Hospital trust to be prosecuted over baby's death

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Clinical Negligence Article

18 July, 2022

A hospital trust faces prosecution over the death of a baby 23 minutes after she was born.

An inquest concluded that Wynter Adams, a baby that survived only 23 minutes after birth might have survived had it not been for "gross failings" by staff at Queen's Medical Centre in Nottingham.

The decision to prosecute was made by The Care Quality Commission (CQC) over failure to provide safe care and treatment.

The date of the 15th of September 2019 will be etched on the minds of the parents forever as the day that their daughter died.

There was a failure by staff to recognise that the mother was in established labour, act on high blood pressure readings or accurately hand over her case between shifts.

The response is that the ward was "overworked and understaffed". The maternity services have been rated "inadequate" by the CQC.

The problems throughout the country seem to be similar to those investigated by Donna Ockenden at the Shrewsbury and Telford Trust. She has now been instructed to perform a further review at the Nottingham Trust after families said they had lost confidence in an earlier planned investigation.

As before, she will speak to the families who have experienced the problems. She said: "Having a baby is one of the most important times for a family and when women and their babies come into contact with NHS maternity services they should receive the very best and safest care."

Sadly, in response to the investigation, the hospital sent out a defensive memo internally which has been leaked. Sharon Wallis, director of midwifery at the Nottingham trust, wrote:

"Some of you will no doubt have seen some of the media fallout.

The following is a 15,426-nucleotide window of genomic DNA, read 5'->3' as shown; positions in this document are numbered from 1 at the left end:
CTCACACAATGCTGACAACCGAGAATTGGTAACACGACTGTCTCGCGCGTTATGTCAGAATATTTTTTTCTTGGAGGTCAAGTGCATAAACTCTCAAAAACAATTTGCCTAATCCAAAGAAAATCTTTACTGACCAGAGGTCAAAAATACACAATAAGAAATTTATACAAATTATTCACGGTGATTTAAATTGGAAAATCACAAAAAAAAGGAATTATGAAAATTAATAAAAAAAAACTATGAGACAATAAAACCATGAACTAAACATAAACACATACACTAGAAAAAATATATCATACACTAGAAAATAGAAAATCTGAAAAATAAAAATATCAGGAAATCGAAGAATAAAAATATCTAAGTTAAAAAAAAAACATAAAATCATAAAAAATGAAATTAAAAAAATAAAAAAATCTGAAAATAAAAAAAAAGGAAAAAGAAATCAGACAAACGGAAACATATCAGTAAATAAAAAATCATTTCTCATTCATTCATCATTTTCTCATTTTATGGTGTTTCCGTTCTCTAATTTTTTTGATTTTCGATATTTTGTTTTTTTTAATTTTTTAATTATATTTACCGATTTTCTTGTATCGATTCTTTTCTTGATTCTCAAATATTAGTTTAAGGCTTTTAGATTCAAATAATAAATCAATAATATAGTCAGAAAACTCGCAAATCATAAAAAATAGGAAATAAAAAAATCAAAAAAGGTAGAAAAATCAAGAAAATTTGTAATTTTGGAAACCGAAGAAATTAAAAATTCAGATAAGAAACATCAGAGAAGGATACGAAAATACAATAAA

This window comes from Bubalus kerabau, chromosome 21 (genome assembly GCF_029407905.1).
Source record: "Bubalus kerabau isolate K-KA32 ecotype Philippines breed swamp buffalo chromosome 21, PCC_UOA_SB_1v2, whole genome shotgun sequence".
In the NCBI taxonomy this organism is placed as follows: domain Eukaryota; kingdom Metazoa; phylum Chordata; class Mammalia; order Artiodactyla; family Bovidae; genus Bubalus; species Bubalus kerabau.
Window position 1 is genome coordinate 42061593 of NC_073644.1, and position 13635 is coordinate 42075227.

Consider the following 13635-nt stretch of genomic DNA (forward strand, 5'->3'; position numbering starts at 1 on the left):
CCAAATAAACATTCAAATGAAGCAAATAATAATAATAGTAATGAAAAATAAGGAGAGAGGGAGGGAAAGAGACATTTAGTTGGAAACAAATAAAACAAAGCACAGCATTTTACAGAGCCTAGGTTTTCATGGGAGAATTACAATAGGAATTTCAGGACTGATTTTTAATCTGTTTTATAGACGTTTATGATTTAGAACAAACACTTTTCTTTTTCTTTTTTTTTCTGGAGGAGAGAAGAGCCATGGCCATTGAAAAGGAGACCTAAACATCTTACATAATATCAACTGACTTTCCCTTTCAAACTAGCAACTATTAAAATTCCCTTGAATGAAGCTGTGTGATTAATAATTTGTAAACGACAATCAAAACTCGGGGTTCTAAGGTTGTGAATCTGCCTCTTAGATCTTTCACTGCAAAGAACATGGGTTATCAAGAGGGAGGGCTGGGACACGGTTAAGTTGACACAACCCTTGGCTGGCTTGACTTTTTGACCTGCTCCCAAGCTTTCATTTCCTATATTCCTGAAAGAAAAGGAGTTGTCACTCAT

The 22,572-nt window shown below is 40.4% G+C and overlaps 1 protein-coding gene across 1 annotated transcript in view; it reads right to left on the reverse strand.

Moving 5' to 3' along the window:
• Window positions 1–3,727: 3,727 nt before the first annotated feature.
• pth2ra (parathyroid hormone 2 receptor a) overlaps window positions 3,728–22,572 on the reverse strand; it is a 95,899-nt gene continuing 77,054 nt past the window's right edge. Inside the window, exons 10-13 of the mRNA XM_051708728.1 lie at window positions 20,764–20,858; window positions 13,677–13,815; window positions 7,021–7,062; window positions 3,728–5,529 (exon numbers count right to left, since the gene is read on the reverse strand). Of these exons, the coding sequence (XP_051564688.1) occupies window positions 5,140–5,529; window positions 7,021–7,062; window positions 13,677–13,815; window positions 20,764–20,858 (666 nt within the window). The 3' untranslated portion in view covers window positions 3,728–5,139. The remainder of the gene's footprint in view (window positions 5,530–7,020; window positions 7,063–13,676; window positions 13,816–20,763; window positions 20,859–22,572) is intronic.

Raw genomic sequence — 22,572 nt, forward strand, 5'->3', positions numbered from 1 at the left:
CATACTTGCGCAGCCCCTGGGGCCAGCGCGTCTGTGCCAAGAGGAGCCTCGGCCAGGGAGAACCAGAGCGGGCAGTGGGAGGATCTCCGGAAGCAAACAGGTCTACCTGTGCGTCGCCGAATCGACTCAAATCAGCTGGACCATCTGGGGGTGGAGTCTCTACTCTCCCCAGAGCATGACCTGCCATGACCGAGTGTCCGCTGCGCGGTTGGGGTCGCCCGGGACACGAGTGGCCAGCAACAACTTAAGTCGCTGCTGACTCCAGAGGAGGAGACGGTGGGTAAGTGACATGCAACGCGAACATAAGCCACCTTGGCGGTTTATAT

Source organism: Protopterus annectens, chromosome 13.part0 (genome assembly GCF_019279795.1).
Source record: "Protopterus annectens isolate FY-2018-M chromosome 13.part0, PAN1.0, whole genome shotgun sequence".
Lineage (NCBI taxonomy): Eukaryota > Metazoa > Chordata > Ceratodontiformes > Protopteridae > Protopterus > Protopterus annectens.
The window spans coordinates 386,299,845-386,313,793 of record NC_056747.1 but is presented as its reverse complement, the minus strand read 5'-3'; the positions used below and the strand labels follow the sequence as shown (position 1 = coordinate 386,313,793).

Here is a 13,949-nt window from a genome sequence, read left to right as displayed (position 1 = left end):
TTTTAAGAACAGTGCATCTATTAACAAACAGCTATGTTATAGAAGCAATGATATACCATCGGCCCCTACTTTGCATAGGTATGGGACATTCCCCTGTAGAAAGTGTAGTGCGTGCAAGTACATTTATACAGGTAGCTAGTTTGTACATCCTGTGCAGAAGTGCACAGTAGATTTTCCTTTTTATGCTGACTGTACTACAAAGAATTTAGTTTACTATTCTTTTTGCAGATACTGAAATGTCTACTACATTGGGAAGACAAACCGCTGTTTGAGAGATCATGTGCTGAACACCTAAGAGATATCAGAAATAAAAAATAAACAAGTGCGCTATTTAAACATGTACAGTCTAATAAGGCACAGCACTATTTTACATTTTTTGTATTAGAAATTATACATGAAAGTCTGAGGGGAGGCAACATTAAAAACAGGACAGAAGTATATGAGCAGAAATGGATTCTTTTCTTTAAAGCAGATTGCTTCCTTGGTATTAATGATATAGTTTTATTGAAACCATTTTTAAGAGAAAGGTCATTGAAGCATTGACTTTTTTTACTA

"Yet again they painted a damning picture of our maternity services, leaving out of their reports the great work that has been done, the improvements that have been introduced and the passion and commitment of all of the staff."

It appears reactive and fails to recognise the real suffering of the families at the heart of the process. The comments made are hostile to criticism and learning. It does not suggest that they will use their best endeavours to learn from their mistakes.

Nottingham University Hospital (NUH) trust subsequently apologised for an internal memo about Ockenden's first meeting with families.

"Our newsletter to staff is intended to share learning and improvement, and our aim is to put the patient at the heart of this - this message was poorly worded and fell short of this aim, and we are truly sorry."

Getting to the root of the problem and preventing it from happening again is at the heart of any investigation. It is not a witch hunt. The price of listening and learning is far less than the human cost to the families and the monetary cost in damages to the hospital. I only hope that the right attitude is adopted, and the right message is now sent to staff, and in turn to the public.

For more information contact Leonie Millard in our Clinical Negligence department via email or phone on 01254 770517. Alternatively send any question through to Forbes Solicitors via our online Contact Form.

Learn more about our Clinical Negligence department here

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